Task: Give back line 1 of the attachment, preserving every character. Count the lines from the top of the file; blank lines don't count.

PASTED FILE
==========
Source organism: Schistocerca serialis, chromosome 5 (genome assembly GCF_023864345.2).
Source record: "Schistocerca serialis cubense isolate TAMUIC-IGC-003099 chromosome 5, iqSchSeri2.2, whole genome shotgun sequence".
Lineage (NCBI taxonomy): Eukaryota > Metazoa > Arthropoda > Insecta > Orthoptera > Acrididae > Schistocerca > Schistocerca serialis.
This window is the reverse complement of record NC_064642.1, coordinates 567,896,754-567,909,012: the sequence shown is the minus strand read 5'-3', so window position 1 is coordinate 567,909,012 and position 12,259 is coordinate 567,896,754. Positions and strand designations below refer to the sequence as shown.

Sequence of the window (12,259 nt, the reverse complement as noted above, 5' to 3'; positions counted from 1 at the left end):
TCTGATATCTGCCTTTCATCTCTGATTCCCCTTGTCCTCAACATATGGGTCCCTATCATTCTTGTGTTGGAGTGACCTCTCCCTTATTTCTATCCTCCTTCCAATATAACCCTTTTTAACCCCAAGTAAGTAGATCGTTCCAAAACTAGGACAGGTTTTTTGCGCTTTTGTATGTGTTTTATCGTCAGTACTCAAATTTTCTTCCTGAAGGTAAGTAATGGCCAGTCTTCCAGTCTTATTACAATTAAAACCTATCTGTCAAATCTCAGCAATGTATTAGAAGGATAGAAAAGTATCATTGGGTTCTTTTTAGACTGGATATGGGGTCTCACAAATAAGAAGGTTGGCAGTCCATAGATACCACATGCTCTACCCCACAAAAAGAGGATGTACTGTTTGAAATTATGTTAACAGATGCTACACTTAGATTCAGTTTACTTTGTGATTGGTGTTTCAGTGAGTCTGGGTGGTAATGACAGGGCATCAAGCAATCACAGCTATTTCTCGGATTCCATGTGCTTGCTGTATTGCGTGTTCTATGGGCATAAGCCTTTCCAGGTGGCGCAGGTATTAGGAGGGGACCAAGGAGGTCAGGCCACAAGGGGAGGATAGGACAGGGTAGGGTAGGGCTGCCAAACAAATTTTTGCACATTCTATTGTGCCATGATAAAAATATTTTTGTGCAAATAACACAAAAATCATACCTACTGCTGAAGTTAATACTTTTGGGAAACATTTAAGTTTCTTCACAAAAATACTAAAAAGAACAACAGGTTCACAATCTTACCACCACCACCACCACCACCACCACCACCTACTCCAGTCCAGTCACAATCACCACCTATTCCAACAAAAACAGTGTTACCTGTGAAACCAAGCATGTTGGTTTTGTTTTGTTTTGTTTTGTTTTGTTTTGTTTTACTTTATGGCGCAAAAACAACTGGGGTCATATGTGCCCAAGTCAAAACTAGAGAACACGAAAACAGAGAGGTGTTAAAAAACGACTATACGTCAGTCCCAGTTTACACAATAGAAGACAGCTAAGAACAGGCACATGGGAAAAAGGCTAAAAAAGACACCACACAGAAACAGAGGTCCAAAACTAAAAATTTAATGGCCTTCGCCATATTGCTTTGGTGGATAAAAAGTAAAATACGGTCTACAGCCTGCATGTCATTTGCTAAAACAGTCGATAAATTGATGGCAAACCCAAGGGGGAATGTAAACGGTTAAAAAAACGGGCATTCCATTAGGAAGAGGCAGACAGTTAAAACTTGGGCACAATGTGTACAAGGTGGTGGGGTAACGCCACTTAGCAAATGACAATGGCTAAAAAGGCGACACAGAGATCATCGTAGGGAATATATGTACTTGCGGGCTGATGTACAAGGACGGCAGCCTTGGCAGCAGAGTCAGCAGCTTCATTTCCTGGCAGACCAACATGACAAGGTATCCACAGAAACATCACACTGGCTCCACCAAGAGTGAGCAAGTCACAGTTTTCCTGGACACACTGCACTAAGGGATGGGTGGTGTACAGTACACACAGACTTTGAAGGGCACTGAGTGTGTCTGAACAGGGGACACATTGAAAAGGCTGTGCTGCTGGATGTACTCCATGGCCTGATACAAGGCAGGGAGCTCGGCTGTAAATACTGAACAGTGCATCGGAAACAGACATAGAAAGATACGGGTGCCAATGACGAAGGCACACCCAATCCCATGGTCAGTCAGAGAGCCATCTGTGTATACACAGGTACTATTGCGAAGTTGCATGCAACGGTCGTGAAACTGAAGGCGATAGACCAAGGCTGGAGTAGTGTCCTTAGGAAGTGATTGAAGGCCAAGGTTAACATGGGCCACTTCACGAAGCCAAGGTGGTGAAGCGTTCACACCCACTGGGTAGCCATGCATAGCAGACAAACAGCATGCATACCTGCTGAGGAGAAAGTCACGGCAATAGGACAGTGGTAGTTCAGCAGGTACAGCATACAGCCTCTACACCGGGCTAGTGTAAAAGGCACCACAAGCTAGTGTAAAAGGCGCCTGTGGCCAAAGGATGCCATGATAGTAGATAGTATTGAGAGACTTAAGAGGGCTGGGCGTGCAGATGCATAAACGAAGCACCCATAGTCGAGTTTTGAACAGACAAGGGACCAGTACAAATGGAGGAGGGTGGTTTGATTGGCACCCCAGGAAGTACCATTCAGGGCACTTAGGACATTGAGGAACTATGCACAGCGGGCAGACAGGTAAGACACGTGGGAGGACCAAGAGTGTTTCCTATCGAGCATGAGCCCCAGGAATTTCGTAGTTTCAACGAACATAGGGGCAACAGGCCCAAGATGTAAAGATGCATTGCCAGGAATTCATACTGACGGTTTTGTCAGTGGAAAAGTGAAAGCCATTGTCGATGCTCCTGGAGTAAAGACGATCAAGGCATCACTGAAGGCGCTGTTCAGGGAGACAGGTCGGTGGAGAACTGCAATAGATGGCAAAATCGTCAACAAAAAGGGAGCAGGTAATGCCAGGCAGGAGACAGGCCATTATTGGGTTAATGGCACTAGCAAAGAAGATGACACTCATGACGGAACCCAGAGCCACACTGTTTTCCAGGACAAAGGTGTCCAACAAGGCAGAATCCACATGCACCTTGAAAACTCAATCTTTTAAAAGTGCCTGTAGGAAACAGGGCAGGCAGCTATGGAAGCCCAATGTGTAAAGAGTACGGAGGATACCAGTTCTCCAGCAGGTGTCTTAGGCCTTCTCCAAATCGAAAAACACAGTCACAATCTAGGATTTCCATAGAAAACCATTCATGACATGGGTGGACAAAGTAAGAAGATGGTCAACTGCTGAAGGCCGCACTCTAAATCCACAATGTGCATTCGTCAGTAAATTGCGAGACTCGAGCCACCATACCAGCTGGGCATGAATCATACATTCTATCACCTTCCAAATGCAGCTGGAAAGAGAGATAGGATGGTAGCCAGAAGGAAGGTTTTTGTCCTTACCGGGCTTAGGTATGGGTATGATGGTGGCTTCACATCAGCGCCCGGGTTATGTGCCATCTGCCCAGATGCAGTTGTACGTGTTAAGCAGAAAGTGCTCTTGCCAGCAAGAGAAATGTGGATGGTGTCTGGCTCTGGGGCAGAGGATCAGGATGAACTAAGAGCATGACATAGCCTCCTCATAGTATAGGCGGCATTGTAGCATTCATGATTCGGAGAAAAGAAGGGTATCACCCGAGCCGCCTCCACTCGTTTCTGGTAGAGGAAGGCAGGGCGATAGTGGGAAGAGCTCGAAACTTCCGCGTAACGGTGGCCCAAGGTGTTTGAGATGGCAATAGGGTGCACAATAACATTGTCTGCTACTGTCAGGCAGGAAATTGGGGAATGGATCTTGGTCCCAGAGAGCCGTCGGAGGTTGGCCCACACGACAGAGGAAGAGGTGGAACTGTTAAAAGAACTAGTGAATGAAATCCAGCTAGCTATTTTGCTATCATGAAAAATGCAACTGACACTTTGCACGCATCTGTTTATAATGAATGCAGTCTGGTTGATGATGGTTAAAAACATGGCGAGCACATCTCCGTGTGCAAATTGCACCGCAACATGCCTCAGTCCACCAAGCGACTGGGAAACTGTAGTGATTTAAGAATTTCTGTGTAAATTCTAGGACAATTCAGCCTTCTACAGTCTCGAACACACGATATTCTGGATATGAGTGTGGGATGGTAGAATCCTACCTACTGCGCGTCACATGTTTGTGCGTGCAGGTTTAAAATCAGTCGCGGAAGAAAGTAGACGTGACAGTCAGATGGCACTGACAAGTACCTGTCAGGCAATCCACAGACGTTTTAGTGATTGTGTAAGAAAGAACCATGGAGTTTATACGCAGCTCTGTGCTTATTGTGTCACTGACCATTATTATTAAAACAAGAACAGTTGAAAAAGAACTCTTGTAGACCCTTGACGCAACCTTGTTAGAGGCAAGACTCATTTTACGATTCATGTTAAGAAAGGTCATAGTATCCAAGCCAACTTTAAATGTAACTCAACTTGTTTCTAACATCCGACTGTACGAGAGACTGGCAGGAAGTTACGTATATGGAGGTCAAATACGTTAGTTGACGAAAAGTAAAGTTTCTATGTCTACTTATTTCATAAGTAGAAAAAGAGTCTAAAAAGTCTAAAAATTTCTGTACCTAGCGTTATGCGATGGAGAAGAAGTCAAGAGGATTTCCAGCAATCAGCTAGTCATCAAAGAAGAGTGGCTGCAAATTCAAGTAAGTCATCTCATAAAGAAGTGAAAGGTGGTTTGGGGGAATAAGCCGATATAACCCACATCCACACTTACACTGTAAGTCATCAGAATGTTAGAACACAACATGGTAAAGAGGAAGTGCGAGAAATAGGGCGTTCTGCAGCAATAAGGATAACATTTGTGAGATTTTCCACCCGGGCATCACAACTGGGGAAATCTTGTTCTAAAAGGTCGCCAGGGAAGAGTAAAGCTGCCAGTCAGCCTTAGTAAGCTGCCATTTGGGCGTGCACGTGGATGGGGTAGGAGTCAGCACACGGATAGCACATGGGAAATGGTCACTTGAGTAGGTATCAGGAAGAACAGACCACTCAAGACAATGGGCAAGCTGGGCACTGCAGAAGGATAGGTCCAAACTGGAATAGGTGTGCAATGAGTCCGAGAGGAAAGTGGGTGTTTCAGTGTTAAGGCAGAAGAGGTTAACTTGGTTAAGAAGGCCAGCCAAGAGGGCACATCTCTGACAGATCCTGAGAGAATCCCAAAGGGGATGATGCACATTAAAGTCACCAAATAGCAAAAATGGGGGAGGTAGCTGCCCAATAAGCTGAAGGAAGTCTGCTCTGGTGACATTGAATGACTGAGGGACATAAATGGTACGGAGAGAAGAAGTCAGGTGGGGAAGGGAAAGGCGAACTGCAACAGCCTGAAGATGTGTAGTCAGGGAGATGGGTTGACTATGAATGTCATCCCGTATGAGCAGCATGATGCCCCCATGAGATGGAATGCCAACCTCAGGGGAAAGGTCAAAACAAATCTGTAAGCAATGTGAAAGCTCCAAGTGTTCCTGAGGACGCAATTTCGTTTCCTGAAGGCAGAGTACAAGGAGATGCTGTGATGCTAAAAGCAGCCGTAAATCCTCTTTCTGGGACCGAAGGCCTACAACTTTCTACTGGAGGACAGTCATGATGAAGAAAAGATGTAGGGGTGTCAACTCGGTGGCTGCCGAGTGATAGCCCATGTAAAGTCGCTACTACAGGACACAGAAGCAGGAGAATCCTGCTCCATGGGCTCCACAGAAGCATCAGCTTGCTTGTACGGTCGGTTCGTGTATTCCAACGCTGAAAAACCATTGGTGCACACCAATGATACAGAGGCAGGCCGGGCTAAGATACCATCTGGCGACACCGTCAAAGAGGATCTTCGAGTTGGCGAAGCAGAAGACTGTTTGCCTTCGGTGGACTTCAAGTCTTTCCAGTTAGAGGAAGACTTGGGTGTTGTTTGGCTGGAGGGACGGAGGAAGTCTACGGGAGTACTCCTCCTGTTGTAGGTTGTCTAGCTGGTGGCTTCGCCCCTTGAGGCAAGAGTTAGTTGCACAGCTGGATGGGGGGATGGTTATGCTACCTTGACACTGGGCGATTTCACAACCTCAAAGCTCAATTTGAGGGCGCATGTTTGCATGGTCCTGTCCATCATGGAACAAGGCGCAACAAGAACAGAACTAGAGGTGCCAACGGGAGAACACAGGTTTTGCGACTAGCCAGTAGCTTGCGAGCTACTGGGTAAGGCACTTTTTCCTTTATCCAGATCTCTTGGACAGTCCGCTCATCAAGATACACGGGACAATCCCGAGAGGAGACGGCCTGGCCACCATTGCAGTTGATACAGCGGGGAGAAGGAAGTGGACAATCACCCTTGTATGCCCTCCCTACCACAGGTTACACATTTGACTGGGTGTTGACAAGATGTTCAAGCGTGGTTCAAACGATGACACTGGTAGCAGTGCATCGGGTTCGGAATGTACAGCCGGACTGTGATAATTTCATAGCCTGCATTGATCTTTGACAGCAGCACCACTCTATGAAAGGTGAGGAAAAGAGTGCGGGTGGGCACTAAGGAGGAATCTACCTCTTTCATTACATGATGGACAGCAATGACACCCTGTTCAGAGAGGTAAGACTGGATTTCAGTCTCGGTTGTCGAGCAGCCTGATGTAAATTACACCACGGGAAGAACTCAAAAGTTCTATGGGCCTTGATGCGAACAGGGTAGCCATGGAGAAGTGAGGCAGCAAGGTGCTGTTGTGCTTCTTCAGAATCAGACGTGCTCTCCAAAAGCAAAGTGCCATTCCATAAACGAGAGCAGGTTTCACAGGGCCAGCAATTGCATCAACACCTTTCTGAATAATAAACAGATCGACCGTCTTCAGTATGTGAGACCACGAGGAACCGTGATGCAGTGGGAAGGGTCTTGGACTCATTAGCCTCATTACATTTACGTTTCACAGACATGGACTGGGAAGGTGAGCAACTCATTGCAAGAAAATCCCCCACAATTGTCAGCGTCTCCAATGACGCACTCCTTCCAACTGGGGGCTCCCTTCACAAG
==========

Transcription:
Source organism: Schistocerca serialis, chromosome 5 (genome assembly GCF_023864345.2).